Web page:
excellent combination of Industrial Quality and lower prices with the Jepson Grinders available from our store at  
www.SidewalkSavers.com.

Other Options for larger machines and other Diamond Cups would increase the speed and overall capability for doing multiple jobs
and for the Small Business opportunity.

The 4.5” or 7” diameter Air Cups  or “T-Type” grinding cups offer opportunities for faster cutting, longer life, or both.
Further selections are capable of meeting the demands of Contractor types and sizes of cutting and grinding equipment.

Safety First !!!

While this list is by no means all inclusive, it is intended to be a list of safety equipment and procedures to protect the operator as well
as any persons in the vicinity.

ALWAYS:

1.Always Observe manufacturer’s Safety Instructions on the Grinding Machines, Grinding Cups, saw blades, etc.
2.Be sure that all Guards are in place on the grinding machine to protect operators.
3.Be sure to check maximum surface speed  and RPM of the blades relative to the operating speed of the grinder.
4.Always wear Safety Glasses or other suitable eye protection  when grinding.
5.Always wear suitable Hearing Protection when Grinding.
6.Always wear Respirators for Hazardous Dust when grinding Concrete.  
7.Minimize the extent of time that you are exposed to dust during grinding if the dust produced is excessive.   Manage the job schedule
so that grinding and other tasks are spaced to allow air to clear between grinding sessions.
8.Always make sure that dust generation is minimized as much as possible.
9.When in an enclosed area, always use an exhaust fan or other suitable dust collection and removal system.

NEVER:

1.Never Remove the guards.
2.Never ignore Manufacturer’s Safety warnings.
3.Never leave tools unattended.
4.Never exceed the Maximum Speed for the diamond cup or saw blade.
5.Never use the Grinding Cup without required Respirator, Safety Glasses, hearing protection, and other suitable safety equipment
such as gloves, etc.
6.Never operate grinder when other unauthorized people are in the area.

The Pay Off:

In addition to the benefits of Lower Costs and improvement of Sidewalk surface quality for our neighbors, friends, and acquaintances to
travel safely past our homes, we also get the environmental benefit of re-surfacing existing concrete rather than filling our Landfills and
dumps needlessly with scrap concrete.   

Of course, the key reason as noted early in this paper is to comply with requirements of the Americans with Disabilities Act (ADA)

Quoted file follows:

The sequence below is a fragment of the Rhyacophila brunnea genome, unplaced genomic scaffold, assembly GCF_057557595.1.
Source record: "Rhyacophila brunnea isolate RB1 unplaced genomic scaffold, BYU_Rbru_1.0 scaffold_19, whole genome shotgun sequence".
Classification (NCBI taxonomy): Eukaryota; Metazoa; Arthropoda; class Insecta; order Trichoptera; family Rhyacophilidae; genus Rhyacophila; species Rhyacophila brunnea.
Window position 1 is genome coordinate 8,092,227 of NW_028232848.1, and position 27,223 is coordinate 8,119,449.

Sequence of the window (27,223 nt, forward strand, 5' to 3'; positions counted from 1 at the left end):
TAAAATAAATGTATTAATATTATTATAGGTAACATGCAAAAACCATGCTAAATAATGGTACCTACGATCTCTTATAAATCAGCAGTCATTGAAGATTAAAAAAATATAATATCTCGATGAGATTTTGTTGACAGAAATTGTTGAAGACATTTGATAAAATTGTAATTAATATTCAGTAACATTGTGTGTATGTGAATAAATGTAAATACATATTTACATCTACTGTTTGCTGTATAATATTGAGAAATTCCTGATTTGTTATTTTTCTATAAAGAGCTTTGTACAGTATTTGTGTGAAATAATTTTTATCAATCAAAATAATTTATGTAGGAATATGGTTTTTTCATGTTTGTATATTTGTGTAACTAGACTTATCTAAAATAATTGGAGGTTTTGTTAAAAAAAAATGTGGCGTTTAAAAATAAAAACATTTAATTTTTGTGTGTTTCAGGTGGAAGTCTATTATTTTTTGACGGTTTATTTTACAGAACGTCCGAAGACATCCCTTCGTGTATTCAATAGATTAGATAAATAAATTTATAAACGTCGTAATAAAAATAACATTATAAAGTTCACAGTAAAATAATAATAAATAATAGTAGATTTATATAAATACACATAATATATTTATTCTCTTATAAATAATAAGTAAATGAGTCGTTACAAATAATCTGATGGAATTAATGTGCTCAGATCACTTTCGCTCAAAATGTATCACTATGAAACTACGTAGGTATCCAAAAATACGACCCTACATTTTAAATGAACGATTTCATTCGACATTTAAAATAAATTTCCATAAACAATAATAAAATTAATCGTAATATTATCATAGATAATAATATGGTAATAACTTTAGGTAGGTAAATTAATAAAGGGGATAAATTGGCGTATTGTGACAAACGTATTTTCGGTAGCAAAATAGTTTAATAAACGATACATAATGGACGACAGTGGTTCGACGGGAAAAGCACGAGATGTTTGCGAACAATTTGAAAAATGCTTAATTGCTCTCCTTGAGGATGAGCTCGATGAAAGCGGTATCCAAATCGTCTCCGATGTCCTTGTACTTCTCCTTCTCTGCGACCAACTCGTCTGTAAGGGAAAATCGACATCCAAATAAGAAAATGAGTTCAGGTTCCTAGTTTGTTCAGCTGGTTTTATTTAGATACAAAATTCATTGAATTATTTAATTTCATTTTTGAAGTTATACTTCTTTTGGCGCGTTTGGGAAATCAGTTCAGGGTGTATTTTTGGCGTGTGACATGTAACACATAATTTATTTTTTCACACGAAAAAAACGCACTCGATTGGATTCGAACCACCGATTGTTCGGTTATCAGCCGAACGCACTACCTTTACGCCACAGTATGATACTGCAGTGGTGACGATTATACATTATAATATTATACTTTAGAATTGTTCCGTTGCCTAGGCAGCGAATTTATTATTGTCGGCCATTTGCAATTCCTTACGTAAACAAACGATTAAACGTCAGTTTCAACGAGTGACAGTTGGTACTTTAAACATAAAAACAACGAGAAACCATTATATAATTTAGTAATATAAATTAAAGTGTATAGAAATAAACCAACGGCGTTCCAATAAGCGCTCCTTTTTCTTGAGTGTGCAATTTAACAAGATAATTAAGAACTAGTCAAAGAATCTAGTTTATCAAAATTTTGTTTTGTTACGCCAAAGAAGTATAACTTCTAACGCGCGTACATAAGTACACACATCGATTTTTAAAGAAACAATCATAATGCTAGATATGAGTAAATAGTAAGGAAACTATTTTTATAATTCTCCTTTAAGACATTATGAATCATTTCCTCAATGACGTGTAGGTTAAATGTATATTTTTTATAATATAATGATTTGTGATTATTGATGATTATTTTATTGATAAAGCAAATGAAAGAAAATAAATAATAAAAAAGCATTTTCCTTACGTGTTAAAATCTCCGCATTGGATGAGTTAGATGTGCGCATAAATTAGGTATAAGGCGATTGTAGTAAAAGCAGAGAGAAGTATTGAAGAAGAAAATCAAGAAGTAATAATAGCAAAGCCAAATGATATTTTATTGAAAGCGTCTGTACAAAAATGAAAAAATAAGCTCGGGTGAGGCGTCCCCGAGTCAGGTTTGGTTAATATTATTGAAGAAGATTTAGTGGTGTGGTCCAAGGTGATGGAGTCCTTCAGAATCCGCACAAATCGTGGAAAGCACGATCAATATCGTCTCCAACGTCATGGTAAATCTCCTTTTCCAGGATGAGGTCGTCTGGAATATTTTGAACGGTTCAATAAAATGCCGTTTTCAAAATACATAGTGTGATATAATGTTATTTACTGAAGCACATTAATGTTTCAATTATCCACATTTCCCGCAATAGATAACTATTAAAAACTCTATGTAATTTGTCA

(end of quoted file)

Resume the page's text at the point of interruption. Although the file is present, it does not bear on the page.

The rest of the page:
provisions as noted in the following article from the Sacramento California Standard Times.   Hopefully we will see an increasing
number of Americans taking these simple steps to do Pre-Emptive Grinding without needing to see such Court Decisions spread
throughout the land.
“Must city sidewalks comply with the Americans with Disabilities Act guidelines?”

”Joan and several other individuals with mobility and vision disabilities complained to the city about the poor maintenance of city sidewalks and lack
of curb ramps for wheelchairs. But the city ignored their complaints.

Without other effective alternatives, they brought this class-action lawsuit against the city to force compliance with the federal Americans with
Disabilities Act (ADA).

The plaintiffs alleged the city failed to install curb ramps in newly constructed sidewalks and failed to maintain its public sidewalks by removing
hazards, such as benches, uneven surfaces, utility poles and other obstructions for the visually impaired.

But the city attorney replied the city is exempt as a government agency from ADA compliance. The plaintiffs then argued Title II of the ADA says no
disabled person shall be excluded from participation in the services, programs or activities of a public entity or be subjected to discrimination by such
an entity.

If you were the judge, would you rule the city must comply with ADA guidelines because its public sidewalks are a service, program or activity
requiring such compliance?

The judge said
YES!

Public city sidewalks are obviously a service, program or activity paid for by taxpayer dollars, the judge began. The U.S. Department of Justice, which
issues ADA guidelines, he continued, has stated public sidewalks are subject to its accessibility regulations.

Realizing the city cannot afford to immediately bring all its public sidewalks into ADA compliance, such as by installing wheelchair curb ramps at
every corner, implementation must be in a reasonable manner, the judge explained.

However, when there is new sidewalk construction, the city must assure there are curb ramps and no obstructions for the visually impaired, the judge
emphasized. In addition, the city must develop a transition plan for making structural changes to existing public facilities to make its sidewalks fully
accessible, he ruled.

The city government is a public entity subject to ADA guidelines, and city sidewalks are a normal function of a municipal entity, the judge noted.
Therefore, the city must bring its public sidewalks into conformity with ADA guidelines, the judge concluded.

Based on the 2002 U.S. Court of Appeals decision in Barden vs. City of Sacramento, 292 Fed.3d 1073. “


This story appeared on Page T24 of The Standard-Times on December 21, 2002.
http://www.s-t.com/daily/12-02/12-21-02/t24ho151.htm
Sidewalk Savers™, Ltd.
886 East College Avenue, Westerville  OH  43086-0064 USA
Tel: 1-614-882-0499
info@sidewalksaver.com